How to protect yourself from potential holiday home scams


The holiday season seems to lure out a special kind of con-artist, the one who takes his pleasure scamming you out of your well-deserved holiday.  Every December the media is a-buzz with stories of holiday makers who have been left homeless after discovering their perfect piece of holiday paradise was simply a scam.  The preferred con to trick you out of your holiday home is perpetrated by the scamster posing as the estate agent or landlord.  Michelle Dickens, managing director of TPN credit bureau explains warning signs that need to be considered prior to renting out a holiday home.

“If you are renting through a property portal it is common that the property will be rented property-unseen and without meeting the estate agent or landlord face-to-face.  This is the most high risk scenario, so authenticating the contractibility of the landlord or estate agent is important. Be wary of the landlord or agent who only communicates with you electronically,” Dickens explains.  “Other factors that need to be considered which might suggest that you are dealing with a scam artist is, if the potential estate agent or landlord is only prepared to communicate with you via a cell phone number and not a landline number.  Or if the email address that you are communicating on is a free email address and not a business email address,” Dickens adds. 

Dickens explains that there are a number of procedures that you can follow that will protect you against a potential scam.  “If you are dealing with an estate agent, you should ensure that they are registered with the Estate Agents Affairs Board and this can be done by simply logging on to, to confirm if the estate agent in question has a valid fidelity fund certificate for the current year.  It is also a good idea to do a search on the estate agents own website to see that they are in fact active within the area,” says Dickens.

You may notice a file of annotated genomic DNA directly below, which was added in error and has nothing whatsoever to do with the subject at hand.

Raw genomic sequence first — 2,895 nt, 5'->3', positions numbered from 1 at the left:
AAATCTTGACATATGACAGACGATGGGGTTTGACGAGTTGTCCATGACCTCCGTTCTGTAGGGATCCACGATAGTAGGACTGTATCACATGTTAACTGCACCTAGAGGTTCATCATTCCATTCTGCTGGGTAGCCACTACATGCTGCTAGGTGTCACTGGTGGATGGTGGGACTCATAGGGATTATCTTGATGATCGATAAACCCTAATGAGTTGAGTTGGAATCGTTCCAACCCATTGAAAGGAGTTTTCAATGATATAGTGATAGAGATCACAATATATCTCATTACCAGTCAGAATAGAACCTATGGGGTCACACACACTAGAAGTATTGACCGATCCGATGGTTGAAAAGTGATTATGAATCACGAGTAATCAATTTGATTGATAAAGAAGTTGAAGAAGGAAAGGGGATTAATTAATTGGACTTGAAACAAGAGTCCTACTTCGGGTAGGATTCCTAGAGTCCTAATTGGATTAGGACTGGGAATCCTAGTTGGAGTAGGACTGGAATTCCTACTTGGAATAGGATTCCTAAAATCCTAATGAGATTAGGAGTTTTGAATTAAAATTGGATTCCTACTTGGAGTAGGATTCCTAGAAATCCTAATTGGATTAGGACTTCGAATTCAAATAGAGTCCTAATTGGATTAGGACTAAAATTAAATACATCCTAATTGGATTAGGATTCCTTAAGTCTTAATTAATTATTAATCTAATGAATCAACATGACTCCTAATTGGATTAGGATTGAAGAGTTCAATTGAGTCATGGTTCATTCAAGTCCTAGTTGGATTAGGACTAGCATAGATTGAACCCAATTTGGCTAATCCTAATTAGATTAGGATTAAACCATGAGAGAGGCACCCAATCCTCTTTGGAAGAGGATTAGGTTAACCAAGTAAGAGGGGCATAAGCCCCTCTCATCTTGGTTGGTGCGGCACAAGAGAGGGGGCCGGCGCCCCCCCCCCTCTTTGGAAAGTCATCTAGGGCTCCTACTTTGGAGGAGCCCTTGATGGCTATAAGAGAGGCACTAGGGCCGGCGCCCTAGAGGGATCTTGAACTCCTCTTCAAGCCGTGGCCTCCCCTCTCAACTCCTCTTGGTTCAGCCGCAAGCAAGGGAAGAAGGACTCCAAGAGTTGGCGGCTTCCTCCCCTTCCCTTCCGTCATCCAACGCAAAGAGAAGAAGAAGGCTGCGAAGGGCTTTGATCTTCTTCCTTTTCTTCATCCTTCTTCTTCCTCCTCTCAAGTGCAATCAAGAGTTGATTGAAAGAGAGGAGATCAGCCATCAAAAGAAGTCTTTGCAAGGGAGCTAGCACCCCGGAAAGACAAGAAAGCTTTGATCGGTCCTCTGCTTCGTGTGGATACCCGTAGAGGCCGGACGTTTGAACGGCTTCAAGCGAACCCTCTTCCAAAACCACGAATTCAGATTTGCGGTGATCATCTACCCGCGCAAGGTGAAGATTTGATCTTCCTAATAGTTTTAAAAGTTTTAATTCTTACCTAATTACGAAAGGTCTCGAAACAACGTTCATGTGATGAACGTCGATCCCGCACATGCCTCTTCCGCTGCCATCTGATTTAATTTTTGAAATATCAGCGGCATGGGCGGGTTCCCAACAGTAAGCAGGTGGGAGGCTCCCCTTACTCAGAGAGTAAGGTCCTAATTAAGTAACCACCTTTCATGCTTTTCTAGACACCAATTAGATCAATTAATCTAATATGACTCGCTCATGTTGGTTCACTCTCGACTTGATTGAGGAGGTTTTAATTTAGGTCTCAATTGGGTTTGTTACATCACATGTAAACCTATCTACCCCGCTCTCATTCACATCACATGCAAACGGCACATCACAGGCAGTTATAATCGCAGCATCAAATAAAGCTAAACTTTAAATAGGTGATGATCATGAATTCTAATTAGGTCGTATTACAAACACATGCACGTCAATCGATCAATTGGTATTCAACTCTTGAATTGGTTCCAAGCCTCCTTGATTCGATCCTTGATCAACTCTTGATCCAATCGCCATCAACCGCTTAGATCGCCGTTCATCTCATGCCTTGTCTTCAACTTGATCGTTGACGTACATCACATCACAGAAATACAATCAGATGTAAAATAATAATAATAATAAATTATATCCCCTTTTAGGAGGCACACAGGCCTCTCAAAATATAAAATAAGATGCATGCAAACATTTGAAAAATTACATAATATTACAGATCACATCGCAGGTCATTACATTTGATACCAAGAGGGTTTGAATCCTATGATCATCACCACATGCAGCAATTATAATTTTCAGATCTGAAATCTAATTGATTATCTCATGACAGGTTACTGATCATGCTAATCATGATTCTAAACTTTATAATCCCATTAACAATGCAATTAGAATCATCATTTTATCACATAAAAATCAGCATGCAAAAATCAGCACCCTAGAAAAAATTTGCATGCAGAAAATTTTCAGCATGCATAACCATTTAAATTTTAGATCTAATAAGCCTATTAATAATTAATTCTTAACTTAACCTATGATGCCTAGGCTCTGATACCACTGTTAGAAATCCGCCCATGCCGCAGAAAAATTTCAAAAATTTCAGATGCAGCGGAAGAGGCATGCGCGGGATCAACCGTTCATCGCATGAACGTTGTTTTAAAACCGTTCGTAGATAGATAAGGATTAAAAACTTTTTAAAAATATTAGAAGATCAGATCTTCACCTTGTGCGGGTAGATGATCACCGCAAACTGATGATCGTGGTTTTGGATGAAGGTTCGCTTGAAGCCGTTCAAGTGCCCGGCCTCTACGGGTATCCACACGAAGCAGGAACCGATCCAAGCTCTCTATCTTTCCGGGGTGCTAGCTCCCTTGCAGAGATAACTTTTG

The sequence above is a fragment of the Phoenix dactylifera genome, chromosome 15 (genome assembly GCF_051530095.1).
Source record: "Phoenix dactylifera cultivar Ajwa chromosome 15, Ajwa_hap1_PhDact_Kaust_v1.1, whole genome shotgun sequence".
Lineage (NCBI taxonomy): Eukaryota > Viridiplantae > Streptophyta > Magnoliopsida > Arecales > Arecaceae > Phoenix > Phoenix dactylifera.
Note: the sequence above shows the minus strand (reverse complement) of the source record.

“I would also recommend doing a search of the actual property on Google Earth to validate that the actual property that you are about to rent corresponds with the pictures that you have seen on the website.  Another preventative measure is to ask the estate agent or landlord to provide additional pictures of the property which were not in the original advert.  Doing a Google search on the landlord or estate agent that you are in contact with might also yield useful information about any previous cases have been reported in the media ,” advises Dickens. 

According to Dickens, most banks will allow you to perform an online Account Verification on the account name and number.  “I strongly suggest approaching the bank to do an account verification before making payment to ensure that the person you are about to release money to, is in actual fact the person that you have been dealing with.”

Lastly, Michelle suggests doing a deed search on the property if it really seems to be high risk.  “Doing a deed search is a good idea and this can be done through the government’s website,” Dickens concludes.


Photo caption: Michelle Dickens, Founder and Managing Director of TPN registered credit bureau. Photo: Supplied